Social Food: Assessing Capacities of Municipal Non-Profits and Social Entrepreneurship on Implementing Sustainable Food Systems

This paper examines the capacity of municipal non-profits and social enterprise on implementing Sustainable Food Systems (SFSs). This paper concludes municipal non-profits and social entrepreneurs have great potential to reintegrate social awareness, ethics and values into the complete supply chain of Canadian agribusiness thus meeting the goals of the SFS movement. The results of this paper generally show there is great capacity of municipal non-profits and social enterprise to increase civil engagement in pursuit of obtaining sustainable food systems from the current food industry and its pervasive corporate culture. It is clear that, through a perspective of Karl Polanyi, power in agribusiness shifted from civil society to corporations which led to stronger Western state power on the global scale and higher rates of obesity, environmental degradation and poverty worldwide. Municipal non-profits and social enterprises focused on SFSs exist and perform well in meeting most practical goals of the sustainable food systems, as they aim to speed the transition in various communities. With strong alignment of the SFS goals, municipal non-profits have capacity to increase civil engagement while working with social enterprise to solve food security and eat local.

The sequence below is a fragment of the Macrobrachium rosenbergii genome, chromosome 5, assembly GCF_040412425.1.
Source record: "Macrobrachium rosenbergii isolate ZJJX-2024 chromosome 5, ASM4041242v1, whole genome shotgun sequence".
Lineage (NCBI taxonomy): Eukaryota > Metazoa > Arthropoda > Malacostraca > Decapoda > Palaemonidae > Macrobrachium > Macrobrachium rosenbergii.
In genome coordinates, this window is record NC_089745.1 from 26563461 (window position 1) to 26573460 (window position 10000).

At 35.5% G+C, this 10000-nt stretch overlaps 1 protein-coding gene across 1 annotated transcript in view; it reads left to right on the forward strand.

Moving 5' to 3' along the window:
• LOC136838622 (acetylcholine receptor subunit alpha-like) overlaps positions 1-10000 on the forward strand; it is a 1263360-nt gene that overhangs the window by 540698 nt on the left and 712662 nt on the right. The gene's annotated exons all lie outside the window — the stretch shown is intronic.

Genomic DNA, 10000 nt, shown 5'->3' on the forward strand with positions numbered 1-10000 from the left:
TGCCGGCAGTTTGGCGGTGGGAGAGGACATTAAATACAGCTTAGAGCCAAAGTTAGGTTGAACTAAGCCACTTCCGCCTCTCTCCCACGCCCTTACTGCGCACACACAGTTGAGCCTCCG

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Mr. Andrew Ault
Carleton University/ Queen's University


In order to attain and implement a sustainable food system they really need to have a complete and definite process of supply chain. It controls the flow of information and the flow of the food system. Developing a sustainable food supply chain is very important because it can monitor the food waste and also have a better and innovative solutions in addressing some factors of the food system it terms of volume, count etc.

Emelia Ingram

Supply Chain & Logistics

BR International Supply Chain Services